differences, we will learn more about ourselves as well.
As a Father
My children have also been my teachers, but often I didn't learn my
lessons until they were grown. My youngest son, James, who is now
twenty-three years old, recently told me that as a small child he had
dreaded going swimming with our family. He explained that when his
mother and I threw him back and forth between us in the pool, he choked
and swallowed a lot of water. "I couldn't figure out why you were
trying to drown me," he said.
At first I thought he was joking, but as I asked him questions, I
realized that he was sharing with me a feeling he had had since he was
a small boy. His mother and I had simply been trying to help him learn
to swim. Moreover, I had always assumed that all our children enjoyed
our trips to the local swimming pool. Clearly, however, this was not
Not long ago my youngest daughter, Emily, who is now twenty-eight years
old, told me that she was devastated as a young girl when I said she
"wasn't any good at playing soccer." I didn't remember making any such
comment, and I wanted to believe that she had misunderstood me. She
insisted, however, that I had said this. Even now, as I think about my
conversation with her, I am upset with myself for having given her such
a negative impression of her athletic ability. How could I have been so
These conversations with my grown children have taught me two lessons.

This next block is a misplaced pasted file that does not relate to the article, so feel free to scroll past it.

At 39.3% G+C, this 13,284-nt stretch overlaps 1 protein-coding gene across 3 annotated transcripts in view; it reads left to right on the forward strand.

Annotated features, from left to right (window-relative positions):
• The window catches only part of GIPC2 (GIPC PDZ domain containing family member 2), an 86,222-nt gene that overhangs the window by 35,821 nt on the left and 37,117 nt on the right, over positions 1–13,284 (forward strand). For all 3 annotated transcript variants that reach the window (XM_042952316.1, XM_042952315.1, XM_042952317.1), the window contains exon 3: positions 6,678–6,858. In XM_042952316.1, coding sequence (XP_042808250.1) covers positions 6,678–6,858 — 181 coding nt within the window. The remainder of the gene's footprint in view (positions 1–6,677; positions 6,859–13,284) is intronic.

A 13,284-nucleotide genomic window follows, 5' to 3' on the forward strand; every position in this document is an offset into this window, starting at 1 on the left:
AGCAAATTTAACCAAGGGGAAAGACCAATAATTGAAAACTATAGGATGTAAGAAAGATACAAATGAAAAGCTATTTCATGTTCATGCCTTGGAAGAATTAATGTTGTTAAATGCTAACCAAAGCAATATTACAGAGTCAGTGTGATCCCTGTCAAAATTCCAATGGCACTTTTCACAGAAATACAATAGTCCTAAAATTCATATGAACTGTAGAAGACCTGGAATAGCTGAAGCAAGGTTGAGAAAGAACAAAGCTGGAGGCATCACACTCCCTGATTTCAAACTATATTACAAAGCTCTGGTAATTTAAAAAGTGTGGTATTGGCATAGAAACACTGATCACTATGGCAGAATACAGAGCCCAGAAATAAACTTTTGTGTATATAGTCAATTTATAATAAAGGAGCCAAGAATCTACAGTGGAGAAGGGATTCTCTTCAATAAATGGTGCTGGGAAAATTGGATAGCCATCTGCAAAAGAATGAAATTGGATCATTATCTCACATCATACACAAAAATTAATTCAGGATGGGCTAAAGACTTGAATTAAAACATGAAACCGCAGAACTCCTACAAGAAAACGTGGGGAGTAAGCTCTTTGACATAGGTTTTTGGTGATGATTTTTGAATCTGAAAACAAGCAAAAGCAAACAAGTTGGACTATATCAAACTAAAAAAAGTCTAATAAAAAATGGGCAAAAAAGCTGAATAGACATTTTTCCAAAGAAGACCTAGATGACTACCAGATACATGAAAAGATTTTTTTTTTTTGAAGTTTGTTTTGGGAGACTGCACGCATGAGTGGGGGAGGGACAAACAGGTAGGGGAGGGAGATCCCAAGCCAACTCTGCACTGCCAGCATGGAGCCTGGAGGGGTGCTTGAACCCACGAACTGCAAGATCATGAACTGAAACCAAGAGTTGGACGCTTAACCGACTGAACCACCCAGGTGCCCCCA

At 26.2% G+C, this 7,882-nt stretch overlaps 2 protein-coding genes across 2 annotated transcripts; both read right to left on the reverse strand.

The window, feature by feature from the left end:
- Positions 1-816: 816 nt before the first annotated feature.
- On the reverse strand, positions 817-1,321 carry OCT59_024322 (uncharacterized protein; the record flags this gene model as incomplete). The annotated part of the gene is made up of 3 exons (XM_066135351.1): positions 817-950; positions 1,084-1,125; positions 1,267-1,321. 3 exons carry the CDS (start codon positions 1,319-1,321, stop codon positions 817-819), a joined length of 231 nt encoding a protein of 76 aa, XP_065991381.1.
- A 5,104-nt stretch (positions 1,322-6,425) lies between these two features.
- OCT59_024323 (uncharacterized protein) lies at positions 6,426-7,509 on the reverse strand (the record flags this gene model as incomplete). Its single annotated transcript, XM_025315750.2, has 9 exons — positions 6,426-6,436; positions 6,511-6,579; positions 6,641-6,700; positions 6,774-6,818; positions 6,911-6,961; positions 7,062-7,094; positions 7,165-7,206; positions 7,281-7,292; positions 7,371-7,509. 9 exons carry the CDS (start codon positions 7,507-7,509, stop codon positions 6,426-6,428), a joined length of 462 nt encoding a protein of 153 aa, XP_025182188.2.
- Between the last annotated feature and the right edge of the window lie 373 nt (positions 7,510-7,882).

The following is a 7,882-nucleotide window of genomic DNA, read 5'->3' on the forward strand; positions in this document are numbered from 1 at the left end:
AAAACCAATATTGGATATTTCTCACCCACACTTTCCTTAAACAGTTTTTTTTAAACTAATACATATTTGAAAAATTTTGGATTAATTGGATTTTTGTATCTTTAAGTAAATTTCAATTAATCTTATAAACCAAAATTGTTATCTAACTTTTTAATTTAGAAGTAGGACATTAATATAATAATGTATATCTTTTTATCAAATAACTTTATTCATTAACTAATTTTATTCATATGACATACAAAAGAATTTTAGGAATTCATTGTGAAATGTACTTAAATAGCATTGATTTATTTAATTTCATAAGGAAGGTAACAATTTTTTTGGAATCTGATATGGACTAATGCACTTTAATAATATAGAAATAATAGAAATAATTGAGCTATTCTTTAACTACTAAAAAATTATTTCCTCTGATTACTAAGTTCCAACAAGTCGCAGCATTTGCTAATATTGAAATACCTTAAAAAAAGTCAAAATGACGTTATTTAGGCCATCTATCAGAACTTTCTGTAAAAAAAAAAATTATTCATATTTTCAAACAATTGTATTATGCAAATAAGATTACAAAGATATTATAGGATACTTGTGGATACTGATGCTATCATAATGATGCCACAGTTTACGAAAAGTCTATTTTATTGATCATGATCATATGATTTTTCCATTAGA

First, when people have very different memories of the same event,
debating whose memory is "correct" is not helpful. A person's memory
combines the facts remembered with the feelings the person had about
what happened. Each memory is important, for memories like these remain
in us and shape our self-understanding as we have new experiences in
life. This has been a hard lesson for me to learn. It means accepting
that I am not simply the person I remember myself to be and think I am,
but am also the person others remember and know. To know myself, I have
to learn how others have experienced me and think of me. To do that, I
have to talk with them and listen to them.
It is, of course, impossible to know completely what others think of
me, as there are too many people and too many experiences. So, the
second lesson I have learned from my children is that my life is not
merely my life, but instead it is what it is amid the changing nature of all my relationships. As the Buddhist teaching of pratitya-samutpada [dependent origination] suggests, this awareness is liberating for those who realize it.
The critical comments of my grown children have shaken my self-image as
a caring father. Yet, I am grateful for their honesty, as they have
taught me not to rely on my perception of myself. My family members and
friends know me better than I know myself, so to know who I am I need
to listen to them. The lessons I have learned from my children give new